That’s when we choose our next president. Hanging in the balance are a deflated economy and a skittish stock market. We’re at war, and more Americans than ever say they lack confidence in their elected leaders.
There’s no question our new president will inherit a long list of challenges. Nor is there uncertainty about the importance of your vote.
Yet it shouldn’t take such high stakes to get our attention. The sacrifices made to secure our suffrage should command greater ownership in all times and circumstances.
Codified in 1870, the 15th Amendment secured the right to vote for every citizen, regardless of race or color. It was proposed in 1869, and the required 36 states had ratified it by 1870. While Frederick Douglass and other African-American leaders heralded the new law, it took nearly 100 years to be realized under Martin Luther King Jr.’s leadership and the Voting Rights Act of 1965.
Women’s suffrage in the United States was first proposed by Elizabeth Cady Stanton and Lucretia Mott in 1848 at the Seneca Falls Woman’s Rights Convention. Susan B. Anthony and Charlotte Woodward, who was 19 at the time, were there. When the 19th Amendment became law and women voted for the first time in 1920, Woodward – by then 81 – cast her first ballot.
In 1971, the 26th Amendment assured suffrage to those 18 and older. West Virginia Representative Jennings Randolph, who said those old enough to fight and die for our country should be able to vote, introduced the amendment in 1941 and championed it for three decades. The Vietnam War pressed Congress and state legislatures, and in 1968 President Lyndon Johnson urged Congress to propose the amendment. President Richard Nixon formally certified it in 1971.
These and others devoted their life’s work to earn and protect your right to cast your ballot. Walter Daniel, my college history professor, was so passionate about voting he believed it should be an obligation, not a right, and said failure to vote should be punishable by law.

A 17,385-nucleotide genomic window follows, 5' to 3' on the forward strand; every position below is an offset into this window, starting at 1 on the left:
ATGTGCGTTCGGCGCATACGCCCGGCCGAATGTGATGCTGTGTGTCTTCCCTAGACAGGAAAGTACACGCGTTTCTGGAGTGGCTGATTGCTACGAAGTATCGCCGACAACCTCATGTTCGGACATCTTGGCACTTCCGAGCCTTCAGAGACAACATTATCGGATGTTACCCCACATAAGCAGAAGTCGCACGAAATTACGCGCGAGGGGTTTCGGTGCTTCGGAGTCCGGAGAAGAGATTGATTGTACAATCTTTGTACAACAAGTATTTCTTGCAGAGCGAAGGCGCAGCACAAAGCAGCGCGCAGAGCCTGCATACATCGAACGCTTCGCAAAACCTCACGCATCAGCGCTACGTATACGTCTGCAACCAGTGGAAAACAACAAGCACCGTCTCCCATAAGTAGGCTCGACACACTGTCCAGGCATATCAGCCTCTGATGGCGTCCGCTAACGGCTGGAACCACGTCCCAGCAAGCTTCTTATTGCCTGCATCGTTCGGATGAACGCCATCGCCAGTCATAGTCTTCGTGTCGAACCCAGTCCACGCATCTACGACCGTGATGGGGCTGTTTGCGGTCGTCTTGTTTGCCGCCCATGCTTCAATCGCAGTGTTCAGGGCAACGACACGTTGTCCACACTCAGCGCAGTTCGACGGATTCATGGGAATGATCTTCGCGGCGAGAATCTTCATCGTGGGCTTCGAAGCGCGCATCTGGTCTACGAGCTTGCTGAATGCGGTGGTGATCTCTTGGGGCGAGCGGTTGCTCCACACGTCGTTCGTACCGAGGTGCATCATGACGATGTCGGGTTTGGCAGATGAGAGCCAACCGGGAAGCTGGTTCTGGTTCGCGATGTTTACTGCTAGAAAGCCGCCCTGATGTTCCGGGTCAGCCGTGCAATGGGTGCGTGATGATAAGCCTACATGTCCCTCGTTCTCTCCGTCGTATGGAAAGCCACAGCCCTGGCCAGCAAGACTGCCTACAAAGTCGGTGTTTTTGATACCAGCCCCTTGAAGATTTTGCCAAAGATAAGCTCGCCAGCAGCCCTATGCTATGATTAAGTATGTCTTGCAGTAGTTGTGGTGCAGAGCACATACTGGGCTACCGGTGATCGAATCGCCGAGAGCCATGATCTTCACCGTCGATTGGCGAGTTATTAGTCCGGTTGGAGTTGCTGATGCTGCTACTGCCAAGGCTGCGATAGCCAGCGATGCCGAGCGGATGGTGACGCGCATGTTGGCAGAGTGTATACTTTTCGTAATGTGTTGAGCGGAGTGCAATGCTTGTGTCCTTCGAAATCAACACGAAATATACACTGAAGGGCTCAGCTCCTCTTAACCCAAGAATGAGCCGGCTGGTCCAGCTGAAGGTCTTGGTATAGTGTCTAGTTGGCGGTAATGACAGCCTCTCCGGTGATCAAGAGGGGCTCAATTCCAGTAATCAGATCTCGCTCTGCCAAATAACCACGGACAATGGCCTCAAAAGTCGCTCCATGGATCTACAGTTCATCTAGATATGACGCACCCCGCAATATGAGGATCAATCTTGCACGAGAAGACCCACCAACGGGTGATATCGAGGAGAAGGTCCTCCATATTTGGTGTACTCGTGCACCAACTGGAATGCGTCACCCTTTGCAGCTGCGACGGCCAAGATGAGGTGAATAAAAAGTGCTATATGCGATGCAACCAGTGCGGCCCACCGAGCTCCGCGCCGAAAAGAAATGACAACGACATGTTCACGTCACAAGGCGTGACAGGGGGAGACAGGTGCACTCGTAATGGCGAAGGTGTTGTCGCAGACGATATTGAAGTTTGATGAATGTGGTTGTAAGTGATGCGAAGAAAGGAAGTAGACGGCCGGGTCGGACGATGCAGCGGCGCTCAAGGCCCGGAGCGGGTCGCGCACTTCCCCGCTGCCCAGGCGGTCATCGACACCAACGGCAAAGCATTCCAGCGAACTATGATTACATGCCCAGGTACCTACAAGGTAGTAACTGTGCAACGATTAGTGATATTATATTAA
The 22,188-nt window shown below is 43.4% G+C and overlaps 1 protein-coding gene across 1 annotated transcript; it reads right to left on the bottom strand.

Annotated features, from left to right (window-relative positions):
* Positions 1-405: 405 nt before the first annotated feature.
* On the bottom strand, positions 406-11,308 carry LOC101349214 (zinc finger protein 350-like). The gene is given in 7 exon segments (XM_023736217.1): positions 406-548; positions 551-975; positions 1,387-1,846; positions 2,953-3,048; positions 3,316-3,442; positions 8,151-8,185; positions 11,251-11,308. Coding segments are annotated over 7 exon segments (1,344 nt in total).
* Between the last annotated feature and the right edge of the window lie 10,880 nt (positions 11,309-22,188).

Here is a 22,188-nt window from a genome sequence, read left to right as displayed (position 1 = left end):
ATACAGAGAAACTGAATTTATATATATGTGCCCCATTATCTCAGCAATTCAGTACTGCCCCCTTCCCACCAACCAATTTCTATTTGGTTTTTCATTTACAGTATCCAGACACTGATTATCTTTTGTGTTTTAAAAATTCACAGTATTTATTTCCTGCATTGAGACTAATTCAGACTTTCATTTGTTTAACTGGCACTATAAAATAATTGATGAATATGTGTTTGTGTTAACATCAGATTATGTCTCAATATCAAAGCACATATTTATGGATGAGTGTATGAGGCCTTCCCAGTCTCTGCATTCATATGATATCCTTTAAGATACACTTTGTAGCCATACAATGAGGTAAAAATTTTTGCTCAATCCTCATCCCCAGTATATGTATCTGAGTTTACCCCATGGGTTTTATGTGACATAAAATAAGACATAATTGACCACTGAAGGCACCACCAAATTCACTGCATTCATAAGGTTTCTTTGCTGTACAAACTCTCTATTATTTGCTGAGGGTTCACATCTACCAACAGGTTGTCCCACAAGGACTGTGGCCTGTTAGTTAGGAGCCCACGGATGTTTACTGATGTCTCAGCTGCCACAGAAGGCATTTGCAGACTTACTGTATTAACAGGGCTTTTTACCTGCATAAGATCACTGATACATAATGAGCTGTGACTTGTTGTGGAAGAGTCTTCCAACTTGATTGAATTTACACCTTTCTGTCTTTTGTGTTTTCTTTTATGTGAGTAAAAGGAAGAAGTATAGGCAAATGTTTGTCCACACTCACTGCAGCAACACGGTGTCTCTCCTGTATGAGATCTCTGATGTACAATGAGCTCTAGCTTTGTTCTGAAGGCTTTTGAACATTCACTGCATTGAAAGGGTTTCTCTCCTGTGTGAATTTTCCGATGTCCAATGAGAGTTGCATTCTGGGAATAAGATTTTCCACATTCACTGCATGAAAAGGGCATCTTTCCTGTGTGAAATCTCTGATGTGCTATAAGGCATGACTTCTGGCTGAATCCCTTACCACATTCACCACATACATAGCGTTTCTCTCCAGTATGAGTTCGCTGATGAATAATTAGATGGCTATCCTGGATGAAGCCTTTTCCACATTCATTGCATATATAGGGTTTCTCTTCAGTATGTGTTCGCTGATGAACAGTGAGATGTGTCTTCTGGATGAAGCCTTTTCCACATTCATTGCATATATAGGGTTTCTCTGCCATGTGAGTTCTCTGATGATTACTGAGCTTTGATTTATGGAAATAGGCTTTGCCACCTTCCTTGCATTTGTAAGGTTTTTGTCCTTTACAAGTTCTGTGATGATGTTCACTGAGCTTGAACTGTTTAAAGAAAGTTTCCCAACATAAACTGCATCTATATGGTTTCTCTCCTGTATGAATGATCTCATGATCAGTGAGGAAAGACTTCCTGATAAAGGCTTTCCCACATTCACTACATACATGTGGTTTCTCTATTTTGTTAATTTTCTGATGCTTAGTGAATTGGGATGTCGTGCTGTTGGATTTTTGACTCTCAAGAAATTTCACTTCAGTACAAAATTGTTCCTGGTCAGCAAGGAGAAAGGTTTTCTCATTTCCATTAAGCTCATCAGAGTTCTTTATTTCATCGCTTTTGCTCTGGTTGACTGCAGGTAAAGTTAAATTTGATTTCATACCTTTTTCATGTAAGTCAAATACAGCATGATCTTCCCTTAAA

Remember Frederick Douglass, Martin Luther King Jr., Elizabeth Cady Stanton, Lucretia Mott, Susan B. Anthony, Charlotte Woodward and Jennings Randolph when you step into the election booth next week. They weren’t just thinking of themselves when they plied their passion and made their sacrifices.
They were thinking of you.
Their gift is a free and open electoral process. It demands our full attention regardless of the individuals and issues at stake.
It’s true that life’s greatest gifts are often invaluable. Who can put a price tag on the ability to cast an equal and undivided ballot with the same influence as every other, regardless of one’s race, creed or socioeconomic position?
Yet the value of a gift doesn’t diminish our need to say thank you. And while those who fought for our suffrage are long gone, we can express our appreciation by graciously receiving the product of their labors.
We do that by exercising our right to vote. Not just next Tuesday but in every election and ballot issue at the city, county, state and federal level.
Sort of wears you out just thinking about it all. Like I said, take it easy this weekend.
A big part of fundraising is showing up and being available. I learned this lesson on a very memorable New Year’s Eve, a very long time ago.
As an eager young fundraiser working for Washburn University, I didn’t know that it was unusual still to be at work in the evening of December 31st. But, there I was.
Earlier that year, a graduate of Washburn University School of Law told me he was going to give a gift of land to his synagogue, a private K-12 school and Washburn. John Shamberg, who has since passed away, made millions of dollars for institutions all over the world, and he wanted to give a significant gift to organizations he valued. His 40 acres of land on the outskirts of Kansas City were valued at $450,000, and his intention was to give $150,000 each to three organizations.
He’d left the task to the last day of the year, but now he was ready to make it happen.